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THE USE OF STABLE MANURE

Controlling Factors
Direct Use For Corn
Effect Upon Moisture
Heavy Applications
Manure On Grass
Manure On Potatoes
Poultry Manure
Reenforcement With Minerals
When To Plow Down

More from THE USE OF STABLE MANURE

Crops And Methods For Soil Improvement


A Bit Of Arithmetic
A Clean Seed-bed
A Few Combinations Are Safest
A Practical Test
A Southern Legume
A Three Years' Rotation
Acid Phosphate
Acquaintance With Terms
Adaptation To Eastern Needs
Affecting Physical Condition
All The Nitrogen From Clover
Alsike Clover
Amount Of Application
Amount Of Manure



Direct Use For Corn








The practice of spreading manure on grass land
for corn is based upon much good experience. The custom is nearly
universal in regions where corn is an important part of a four, five,
or six years' rotation, and all of the corn and hay is fed on the farm.
This disposition of the manure permits the handling at times when other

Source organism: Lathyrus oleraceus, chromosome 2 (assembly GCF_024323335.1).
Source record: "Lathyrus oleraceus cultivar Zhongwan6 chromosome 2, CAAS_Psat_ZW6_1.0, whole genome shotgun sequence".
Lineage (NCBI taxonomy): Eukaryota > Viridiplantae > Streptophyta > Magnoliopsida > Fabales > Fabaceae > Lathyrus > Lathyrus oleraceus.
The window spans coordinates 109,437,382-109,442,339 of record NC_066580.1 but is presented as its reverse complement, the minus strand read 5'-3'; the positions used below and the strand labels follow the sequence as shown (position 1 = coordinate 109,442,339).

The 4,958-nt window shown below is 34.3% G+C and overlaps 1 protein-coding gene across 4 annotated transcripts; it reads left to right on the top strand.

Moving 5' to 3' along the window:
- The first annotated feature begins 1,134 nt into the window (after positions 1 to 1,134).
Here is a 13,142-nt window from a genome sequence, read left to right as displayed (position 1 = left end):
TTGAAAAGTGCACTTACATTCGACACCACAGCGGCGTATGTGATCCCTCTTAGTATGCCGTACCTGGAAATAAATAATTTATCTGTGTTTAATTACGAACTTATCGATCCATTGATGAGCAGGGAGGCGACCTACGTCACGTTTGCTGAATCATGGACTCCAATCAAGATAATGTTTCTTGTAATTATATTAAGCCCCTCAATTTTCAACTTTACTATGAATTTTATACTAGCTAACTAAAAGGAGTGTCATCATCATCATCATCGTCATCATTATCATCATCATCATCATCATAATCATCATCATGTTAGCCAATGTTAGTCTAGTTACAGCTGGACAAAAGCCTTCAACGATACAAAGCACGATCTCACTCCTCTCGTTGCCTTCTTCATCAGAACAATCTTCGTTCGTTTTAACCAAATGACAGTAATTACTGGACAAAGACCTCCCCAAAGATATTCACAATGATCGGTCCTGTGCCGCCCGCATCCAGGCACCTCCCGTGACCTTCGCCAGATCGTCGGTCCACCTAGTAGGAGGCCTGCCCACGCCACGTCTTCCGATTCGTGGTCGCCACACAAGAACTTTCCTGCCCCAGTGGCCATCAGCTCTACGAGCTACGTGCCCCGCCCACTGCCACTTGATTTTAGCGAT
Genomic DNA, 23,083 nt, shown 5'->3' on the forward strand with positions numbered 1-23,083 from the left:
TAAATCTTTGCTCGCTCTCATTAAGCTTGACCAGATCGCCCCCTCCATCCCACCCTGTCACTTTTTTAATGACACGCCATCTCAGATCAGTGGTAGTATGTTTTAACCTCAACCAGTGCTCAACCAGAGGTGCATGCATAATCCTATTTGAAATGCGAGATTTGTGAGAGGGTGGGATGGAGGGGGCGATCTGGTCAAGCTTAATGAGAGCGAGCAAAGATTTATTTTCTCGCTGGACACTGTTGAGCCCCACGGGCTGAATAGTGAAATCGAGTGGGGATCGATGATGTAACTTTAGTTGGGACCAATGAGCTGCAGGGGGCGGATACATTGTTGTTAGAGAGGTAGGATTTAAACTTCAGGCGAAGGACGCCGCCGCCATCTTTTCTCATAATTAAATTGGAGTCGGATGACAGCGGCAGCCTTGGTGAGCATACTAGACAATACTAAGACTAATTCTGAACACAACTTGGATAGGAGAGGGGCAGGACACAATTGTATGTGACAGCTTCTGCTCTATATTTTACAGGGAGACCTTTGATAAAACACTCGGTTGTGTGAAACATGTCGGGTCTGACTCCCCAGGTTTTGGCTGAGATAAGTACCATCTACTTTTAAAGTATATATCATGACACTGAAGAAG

work does not rush. The supply carried over from the spring is put on
in late summer, and the manure made in the early part of the winter can
be drawn to the field fast as made. Manure spread immediately before
the sod is broken is less effective, as no leaching of soluble elements
into the surface soil occurs before the coarse material is buried in
the bottom of the furrow.



The use of fresh manures for corn is rational, because corn is a gross
feeder and requires much nitrogen. All plants having heavy foliage can
use nitrogen in large amounts. It is possible to apply manure in
excessive amount for this cereal, the growth of stalk becoming out of
proportion to the ear, but the instances are relatively few. Ordinarily
corn suffers from lack of nitrogen. When the farm manure is in large
amount, its direct use for corn is good practice.





Next: Effect Upon Moisture

Previous: Controlling Factors



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